Training: A Question of Family
Working and living on an isolated Pacific atoll can be challenging -- most people don't speak English; there are few medical resources; obtaining foods for a healthy diet is difficult; and it's hard to blend in. Fortunately, all Volunteers go through a three-month, pre-service, training to help them adjust to their country of service.
During most of training, each "trainee" in our group lived with a host family. Upon meeting my host parents, I was immediately considered a son, although I was treated more like an important visitor. My "mother" made a special effort to prepare food that she thought I would like, and although much of her cooking was enjoyable, I soon tired of eating canned corned beef and cold pancakes for lunch. My "father" was always willing to practice language after dinner. The small room where I slept amounted to half of their thatched roof house. In the other room, no less than eight people slept on the floor.
My family would often have visitors, mostly relatives, whom after much urging might eat dinner and stay a night, a few days, or maybe a couple of weeks. In Kiribati culture distant relatives are considered as close as a brother or a sister. A cousin might stay with his relatives for as long or as short of a time as he wishes.
During the second stage of our training the eleven people in our group lived with the host families on Maiana. Our six hour voyage by yacht to this outer island was fantastic. The sea was calm. Most of us saw flying fish for the first time, and dolphins chased our vessel for twenty minutes. We arrived in the early evening -- just in time for the botaki (feast) that had been planned. In the maneaba (meeting house) there was singing, traditional dancing, and plenty of food for the celebration.
The next morning we rode around the island, as is the custom, in a flatbed truck. Once that task was completed, we were allowed to go home with our new host families. The houses on Maiana had no electricity, flush toilets, or running water. My personal area was a small buia (a raised platform not much larger than a double bed).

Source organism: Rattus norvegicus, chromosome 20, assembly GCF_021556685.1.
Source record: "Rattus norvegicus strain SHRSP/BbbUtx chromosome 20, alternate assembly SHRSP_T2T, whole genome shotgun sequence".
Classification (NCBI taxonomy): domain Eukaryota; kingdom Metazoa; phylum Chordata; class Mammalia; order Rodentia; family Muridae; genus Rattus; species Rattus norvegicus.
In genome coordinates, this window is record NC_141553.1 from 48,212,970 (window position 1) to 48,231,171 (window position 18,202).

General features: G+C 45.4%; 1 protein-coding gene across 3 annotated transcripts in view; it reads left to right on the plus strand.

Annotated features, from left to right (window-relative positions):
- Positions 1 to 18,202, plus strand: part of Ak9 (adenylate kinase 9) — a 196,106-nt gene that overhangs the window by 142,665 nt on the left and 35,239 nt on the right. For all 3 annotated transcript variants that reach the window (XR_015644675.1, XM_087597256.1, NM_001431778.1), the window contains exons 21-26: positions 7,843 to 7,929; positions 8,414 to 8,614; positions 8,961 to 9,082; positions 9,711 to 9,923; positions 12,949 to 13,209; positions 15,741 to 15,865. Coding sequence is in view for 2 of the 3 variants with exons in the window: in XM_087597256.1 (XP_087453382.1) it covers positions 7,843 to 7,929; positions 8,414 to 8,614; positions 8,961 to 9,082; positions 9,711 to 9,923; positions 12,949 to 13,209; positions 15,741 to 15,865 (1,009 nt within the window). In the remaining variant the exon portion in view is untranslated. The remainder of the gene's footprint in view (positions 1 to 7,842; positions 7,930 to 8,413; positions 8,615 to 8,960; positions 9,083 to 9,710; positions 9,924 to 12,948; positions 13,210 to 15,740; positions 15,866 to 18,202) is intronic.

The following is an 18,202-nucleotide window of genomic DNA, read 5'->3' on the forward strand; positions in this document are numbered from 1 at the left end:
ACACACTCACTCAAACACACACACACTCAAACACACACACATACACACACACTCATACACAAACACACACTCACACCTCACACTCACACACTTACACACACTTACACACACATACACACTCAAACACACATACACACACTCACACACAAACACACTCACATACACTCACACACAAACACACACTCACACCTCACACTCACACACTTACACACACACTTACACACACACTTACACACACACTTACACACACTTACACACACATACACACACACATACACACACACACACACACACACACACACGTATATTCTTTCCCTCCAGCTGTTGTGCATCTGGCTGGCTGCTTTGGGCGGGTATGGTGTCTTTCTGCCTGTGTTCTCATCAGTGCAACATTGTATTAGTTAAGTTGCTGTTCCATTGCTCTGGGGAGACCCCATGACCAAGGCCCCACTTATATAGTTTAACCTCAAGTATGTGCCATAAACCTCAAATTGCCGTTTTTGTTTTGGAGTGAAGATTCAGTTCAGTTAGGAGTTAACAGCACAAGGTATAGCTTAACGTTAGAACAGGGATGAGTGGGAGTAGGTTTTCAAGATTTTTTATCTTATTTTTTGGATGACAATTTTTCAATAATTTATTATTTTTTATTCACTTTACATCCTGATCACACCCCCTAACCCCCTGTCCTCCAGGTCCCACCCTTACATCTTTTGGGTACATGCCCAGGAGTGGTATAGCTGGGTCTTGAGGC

Because my host father was the captain of a ship, he was usually at sea. Mother instructed me in weaving a mat from coconut palm fronds. My sister taught me how to quickly clean fish. At night I went hunting for crabs with my brother. Grandmother would fix the crabs for lunch the next day. She also showed me how to make bread using a local oven -- a large wooden box placed over hot coals. My uncle took some of us snorkeling and fishing in his outrigger canoe. A neighbor taught me how to play some Kiribati songs on the guitar which I brought. The whole community took it upon themselves to help teach us the Kiribati culture.
After five weeks in Maiana training was almost finished. We had learned what to do in case of illness and how to prevent it. The technical aspects of our jobs were understood, and we were starting to feel more comfortable and accepted. Our increasing proficiency in the Kiribati language enabled us to communicate more effectively.
Training was concluded with the official swearing in, but our work had just begun. After eleven weeks working as a group, we were each assigned to our individual posts. There was little information given about the communities we would become a part of. It was time to rely on our training, draw upon our own resourcefulness, and rely on the cautious idealism that each of us possessed.
On that small airplane on its way to the little island of Kuria, I couldn't help think of what was in store for me. My self-confidence was riddled with questions of effectiveness and acceptance. Stepping off that plane was a leap of faith -- jumping out into an exciting new world. It's a place which I've grown to love.
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